UnCommon Good Interviews Sr. Terry

Home for Good

It took Rebecca 79 years to finally find a loving home, but find it she did at Crossroads, the residential facility for women coming out of prison, and the site of two of Uncommon Good’s urban farm plots. Rebecca grew up in Bakersfield, the child of a single mom who’d left her husband, an abusive drunk. Unfortunately, she didn’t leave soon enough. Her older children had learned their father’s violent ways and regularly beat Rebecca up. The child took extra abuse for trying to shield her younger sister, whom she still calls “Baby” even today when “Baby” is 72 years old. To escape the physical and emotional pain, Rebecca started drinking at nine years of age. In adulthood, the alcohol led her into damaging relationships and hurt her ability to parent her own children. Eventually, she ended up in prison, along with one of her daughters, a drug addict. At age 79, when she was finally up for parole, it seemed that there was no one left in the world who cared. But that wasn’t exactly right. Sister Terry Dodge, the longtime Executive Director of Crossroads, attended her hearing and convinced the parole board to set her free. Rebecca returned with Sister Terry to one of the two homes operated by Crossroads in Claremont. She has settled in happily, cooking meals for the local homeless, helping with clothing and toy drives for children, and attending AA meetings. At last, at 79 years old, Rebecca can say:

“Crossroads has changed me 100%. I’ve learned new tools, how to have a better life. It’s so friendly here. It’s a new world for me, a new life that I never had before.”

Sister Terry radiates a grounded, loving, maternal energy. To be in her presence is to feel both accepted and inspired. We first got to know each other when she generously offered to let us use the Crossroads yards for our urban agriculture program. We’ve been growing vegetables there ever since, aided by a grant that Sister Terry obtained from her religious community, the Sisters of St. Louis.

On a recent blazing October afternoon, of a kind for which Southern California is infamous, we sat on the porch of one of the Crossroads houses and talked about how this work had become her life’s mission. Like Crossroads resident Rebecca, Sister Terry also had a beloved younger sibling, a brother nine years her junior. Before she entered the convent she had a motorcycle, and she would use it to pick him up from school, which instantly made him one of the coolest kids on campus. The two were exceptionally close. Tragically, however, while he was in high school he was introduced to heroin and became an addict. At times during his addiction, his sister was the only person who knew where he was. When she finally knew that he was ready to accept help, she looked into resources for him when he was paroled from prison and was extremely frustrated to come up empty-handed. By that time she had entered the convent and was a teacher. But her experience with her brother inspired her to want to change careers to do something for parolees. She offered her services to the Archdiocese of Los Angeles but was told that she couldn’t be employed in the detention ministry because she was a woman. So she moved to Oakland to volunteer in that archdiocese’s prison ministry. Ultimately the Archdiocese of Orange and Crossroads both offered her jobs and she chose Crossroads.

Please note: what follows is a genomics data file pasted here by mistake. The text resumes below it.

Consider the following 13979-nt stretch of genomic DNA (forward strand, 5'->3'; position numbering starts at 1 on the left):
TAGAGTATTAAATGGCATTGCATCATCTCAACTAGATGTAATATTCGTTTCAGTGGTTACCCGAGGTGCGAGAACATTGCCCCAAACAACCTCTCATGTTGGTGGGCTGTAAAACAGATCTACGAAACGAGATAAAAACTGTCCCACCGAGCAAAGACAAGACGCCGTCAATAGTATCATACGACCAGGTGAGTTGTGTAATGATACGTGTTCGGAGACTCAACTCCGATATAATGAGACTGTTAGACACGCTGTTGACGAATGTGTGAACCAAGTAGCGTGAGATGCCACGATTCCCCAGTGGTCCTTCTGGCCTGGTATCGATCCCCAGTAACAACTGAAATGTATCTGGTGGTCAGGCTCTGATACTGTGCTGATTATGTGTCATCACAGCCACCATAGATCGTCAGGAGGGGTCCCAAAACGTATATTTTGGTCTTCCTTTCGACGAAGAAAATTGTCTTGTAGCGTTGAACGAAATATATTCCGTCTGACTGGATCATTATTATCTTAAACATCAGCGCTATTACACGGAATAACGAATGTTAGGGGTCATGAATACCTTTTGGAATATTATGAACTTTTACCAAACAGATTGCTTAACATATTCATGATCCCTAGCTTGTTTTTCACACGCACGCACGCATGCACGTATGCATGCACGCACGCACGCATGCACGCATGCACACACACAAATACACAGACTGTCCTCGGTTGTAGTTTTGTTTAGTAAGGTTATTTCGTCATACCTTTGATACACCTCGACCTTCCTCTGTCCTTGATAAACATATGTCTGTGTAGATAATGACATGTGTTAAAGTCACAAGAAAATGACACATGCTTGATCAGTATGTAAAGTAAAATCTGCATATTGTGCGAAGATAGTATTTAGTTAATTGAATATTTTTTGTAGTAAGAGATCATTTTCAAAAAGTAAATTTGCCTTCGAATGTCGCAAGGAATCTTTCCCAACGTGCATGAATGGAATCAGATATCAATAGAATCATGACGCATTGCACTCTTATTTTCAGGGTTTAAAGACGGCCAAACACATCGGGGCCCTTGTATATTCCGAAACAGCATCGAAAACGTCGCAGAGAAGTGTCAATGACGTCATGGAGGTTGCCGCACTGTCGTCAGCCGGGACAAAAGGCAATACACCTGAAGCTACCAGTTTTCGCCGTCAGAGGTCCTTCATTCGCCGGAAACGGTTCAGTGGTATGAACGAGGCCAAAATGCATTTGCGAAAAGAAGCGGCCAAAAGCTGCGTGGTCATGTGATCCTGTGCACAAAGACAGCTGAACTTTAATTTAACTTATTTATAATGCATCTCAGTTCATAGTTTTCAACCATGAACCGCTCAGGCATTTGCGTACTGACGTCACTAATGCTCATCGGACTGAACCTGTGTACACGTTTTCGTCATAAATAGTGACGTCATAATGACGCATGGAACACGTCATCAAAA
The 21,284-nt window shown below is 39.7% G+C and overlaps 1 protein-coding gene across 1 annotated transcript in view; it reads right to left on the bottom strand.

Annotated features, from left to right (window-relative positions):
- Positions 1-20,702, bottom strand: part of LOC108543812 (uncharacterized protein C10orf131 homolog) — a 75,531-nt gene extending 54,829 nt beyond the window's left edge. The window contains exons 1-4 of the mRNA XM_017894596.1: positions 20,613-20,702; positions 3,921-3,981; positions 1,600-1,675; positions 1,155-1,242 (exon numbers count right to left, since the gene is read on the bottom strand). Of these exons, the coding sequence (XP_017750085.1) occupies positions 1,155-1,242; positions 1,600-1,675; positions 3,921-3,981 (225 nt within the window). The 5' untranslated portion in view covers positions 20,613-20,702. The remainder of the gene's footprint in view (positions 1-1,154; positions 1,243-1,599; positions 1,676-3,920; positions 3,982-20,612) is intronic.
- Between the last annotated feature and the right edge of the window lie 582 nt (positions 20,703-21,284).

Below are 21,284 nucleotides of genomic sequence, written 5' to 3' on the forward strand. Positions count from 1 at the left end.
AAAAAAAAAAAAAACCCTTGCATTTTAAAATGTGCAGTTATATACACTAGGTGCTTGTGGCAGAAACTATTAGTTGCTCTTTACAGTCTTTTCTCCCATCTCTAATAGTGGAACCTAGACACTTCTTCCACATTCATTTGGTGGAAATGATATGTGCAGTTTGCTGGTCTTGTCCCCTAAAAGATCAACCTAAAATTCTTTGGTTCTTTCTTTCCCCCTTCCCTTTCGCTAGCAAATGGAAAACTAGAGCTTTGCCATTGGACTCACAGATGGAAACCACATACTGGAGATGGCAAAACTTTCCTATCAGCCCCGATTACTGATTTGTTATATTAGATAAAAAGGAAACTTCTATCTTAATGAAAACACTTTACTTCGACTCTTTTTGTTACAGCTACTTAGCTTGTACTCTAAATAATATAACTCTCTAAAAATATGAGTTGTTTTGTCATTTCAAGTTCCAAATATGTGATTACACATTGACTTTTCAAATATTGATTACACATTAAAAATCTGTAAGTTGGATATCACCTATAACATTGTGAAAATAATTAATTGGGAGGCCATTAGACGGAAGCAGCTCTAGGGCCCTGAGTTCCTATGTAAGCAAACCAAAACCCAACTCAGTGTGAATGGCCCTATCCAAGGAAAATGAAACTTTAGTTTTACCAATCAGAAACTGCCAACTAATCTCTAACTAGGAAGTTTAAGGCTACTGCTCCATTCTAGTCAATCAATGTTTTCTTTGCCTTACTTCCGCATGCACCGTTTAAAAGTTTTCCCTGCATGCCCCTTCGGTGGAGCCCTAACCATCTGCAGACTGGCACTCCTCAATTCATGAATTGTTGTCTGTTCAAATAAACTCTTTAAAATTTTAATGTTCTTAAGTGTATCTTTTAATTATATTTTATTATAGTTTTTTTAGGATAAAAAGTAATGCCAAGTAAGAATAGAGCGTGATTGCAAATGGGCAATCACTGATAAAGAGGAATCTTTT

Under her leadership, Crossroads has grown dramatically, providing housing, education, support, counseling, and employment training in a homelike environment for 32 women each year. Sometimes the women have served decades in prison for a simple reason such as they happened to be in the car when their idiot boyfriend decided to pull over and rob a liquor store. In such cases, they need to be introduced to the trappings of the modern world, such as computers, which may not have been a part of the workplace when they entered prison. Beating all the odds, 86% of Crossroads women are self-sustaining after six years.

Initially, though, Crossroads met with some NIMBY opposition. At one meeting in which hostile neighbors showed up to protest the presence of a Crossroads house, Sister Terry was challenged, “How do you make these felons change their ways?” She responded simply, “I just love them.” That her love is powerful and effective is proven by the Crossroads graduates who have gone on to earn Masters and Doctorates and land impressive jobs. But she is just as proud of her elderly residents, such as Rebecca, who are experiencing themselves reborn and giving back by volunteering, and her graduates who have learned how to live simply, happily and productively on limited incomes. “My definition of success,” Sister Terry told me, “is that every woman who comes to Crossroads knows she is safe and loved.” And when it comes to the bigger picture, Sister Terry likes to quote the mission of her religious order, which is “to work toward a world healed, unified and transformed.”

That her work is doing just that has been proven by the change she has wrought in our city, from being a community that was afraid of her residents, to one that made her the Grand Marshal of our Fourth of July parade this year in honor of her transformative work with the Crossroads women.

At the end of our conversation, I spoke to Sister Terry in the vernacular of her faith, asking, “Do you believe we are ever going to create the kingdom of God on this earth?” To which she replied, “Aren’t we doing it already?

Uncommon Good’s farmer, Jose Garcia, with Sister Terry Dodge, the Executive Director of Crossroads, at our urban farm plot at the Crossroads home. Photo by Nancy Mintie

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